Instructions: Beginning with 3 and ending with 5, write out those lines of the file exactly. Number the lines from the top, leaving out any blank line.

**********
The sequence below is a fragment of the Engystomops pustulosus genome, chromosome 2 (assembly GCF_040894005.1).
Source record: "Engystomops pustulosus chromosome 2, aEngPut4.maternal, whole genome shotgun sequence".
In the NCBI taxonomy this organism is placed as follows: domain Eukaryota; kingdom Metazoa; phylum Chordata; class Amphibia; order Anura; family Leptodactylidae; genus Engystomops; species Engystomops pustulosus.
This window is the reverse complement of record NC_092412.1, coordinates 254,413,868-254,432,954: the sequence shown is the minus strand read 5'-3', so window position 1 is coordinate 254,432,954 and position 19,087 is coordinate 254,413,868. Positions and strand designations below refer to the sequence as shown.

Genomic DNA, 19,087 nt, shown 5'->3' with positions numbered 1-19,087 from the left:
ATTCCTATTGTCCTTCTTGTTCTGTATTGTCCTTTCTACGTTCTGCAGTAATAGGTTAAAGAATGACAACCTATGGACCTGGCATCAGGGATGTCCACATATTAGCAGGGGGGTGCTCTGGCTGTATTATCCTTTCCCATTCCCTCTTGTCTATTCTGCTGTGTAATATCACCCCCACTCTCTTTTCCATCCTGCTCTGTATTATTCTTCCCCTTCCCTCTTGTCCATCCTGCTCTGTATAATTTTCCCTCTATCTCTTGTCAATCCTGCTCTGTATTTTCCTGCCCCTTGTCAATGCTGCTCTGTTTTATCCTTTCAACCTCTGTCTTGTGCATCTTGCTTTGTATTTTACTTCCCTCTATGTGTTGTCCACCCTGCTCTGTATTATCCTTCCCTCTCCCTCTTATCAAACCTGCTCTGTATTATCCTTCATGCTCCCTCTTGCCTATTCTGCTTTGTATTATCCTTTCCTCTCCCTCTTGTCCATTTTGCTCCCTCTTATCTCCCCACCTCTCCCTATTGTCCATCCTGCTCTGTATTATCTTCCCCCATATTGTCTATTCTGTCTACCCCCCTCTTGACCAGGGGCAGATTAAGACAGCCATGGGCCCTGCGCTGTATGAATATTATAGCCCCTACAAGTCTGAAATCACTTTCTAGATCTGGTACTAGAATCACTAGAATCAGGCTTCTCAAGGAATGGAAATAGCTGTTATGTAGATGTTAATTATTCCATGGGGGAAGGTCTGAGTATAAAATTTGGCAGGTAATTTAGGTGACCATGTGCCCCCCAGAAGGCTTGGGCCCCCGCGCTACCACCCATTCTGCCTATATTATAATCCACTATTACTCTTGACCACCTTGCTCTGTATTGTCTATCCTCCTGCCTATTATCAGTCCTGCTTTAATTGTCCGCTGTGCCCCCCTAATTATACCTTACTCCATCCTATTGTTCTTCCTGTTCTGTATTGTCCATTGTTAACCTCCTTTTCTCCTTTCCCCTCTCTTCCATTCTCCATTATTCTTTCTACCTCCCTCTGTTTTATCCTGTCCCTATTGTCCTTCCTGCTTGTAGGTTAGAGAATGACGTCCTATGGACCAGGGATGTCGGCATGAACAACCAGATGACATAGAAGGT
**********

In the NCBI taxonomy this organism is placed as follows: domain Eukaryota; kingdom Metazoa; phylum Chordata; class Amphibia; order Anura; family Leptodactylidae; genus Engystomops; species Engystomops pustulosus.
This window is the reverse complement of record NC_092412.1, coordinates 254,413,868-254,432,954: the sequence shown is the minus strand read 5'-3', so window position 1 is coordinate 254,432,954 and position 19,087 is coordinate 254,413,868. Positions and strand designations below refer to the sequence as shown.

Genomic DNA, 19,087 nt, shown 5'->3' with positions numbered 1-19,087 from the left: